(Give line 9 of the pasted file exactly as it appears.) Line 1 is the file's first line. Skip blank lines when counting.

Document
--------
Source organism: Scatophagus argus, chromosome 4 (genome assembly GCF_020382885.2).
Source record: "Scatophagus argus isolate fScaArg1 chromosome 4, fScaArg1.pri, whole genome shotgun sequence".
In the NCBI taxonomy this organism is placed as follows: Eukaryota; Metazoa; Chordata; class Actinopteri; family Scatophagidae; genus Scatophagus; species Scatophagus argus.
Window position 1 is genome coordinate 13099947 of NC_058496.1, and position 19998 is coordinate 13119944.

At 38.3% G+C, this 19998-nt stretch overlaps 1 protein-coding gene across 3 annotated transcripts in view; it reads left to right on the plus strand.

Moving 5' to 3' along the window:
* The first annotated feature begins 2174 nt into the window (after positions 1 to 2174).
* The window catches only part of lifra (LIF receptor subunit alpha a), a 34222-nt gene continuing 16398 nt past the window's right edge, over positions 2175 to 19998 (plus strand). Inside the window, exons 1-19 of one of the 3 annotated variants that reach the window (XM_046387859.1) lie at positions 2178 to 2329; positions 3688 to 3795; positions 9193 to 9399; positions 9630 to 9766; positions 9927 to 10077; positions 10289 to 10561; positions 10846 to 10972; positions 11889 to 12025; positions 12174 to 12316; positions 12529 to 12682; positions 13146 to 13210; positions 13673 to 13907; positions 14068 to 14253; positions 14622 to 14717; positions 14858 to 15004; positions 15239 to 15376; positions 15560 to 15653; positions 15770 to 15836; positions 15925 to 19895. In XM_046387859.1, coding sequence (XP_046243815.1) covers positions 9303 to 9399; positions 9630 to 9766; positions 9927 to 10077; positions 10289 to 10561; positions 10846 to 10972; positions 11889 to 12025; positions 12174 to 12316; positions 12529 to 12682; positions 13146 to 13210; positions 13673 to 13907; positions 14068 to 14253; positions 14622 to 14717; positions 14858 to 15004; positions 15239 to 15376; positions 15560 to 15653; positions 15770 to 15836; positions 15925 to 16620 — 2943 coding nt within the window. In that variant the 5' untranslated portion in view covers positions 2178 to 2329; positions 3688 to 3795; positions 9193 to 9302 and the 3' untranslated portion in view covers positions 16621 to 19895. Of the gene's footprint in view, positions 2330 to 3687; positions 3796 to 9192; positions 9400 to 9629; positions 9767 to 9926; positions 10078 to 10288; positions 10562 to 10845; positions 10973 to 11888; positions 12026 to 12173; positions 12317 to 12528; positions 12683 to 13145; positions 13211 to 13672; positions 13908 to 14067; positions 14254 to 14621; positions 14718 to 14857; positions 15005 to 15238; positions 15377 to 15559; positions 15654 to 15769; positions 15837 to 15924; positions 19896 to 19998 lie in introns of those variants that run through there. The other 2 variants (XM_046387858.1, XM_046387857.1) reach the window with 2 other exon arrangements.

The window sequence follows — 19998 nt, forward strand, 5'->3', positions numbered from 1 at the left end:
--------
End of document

The window sequence follows — 19998 nt, forward strand, 5'->3', positions numbered from 1 at the left end: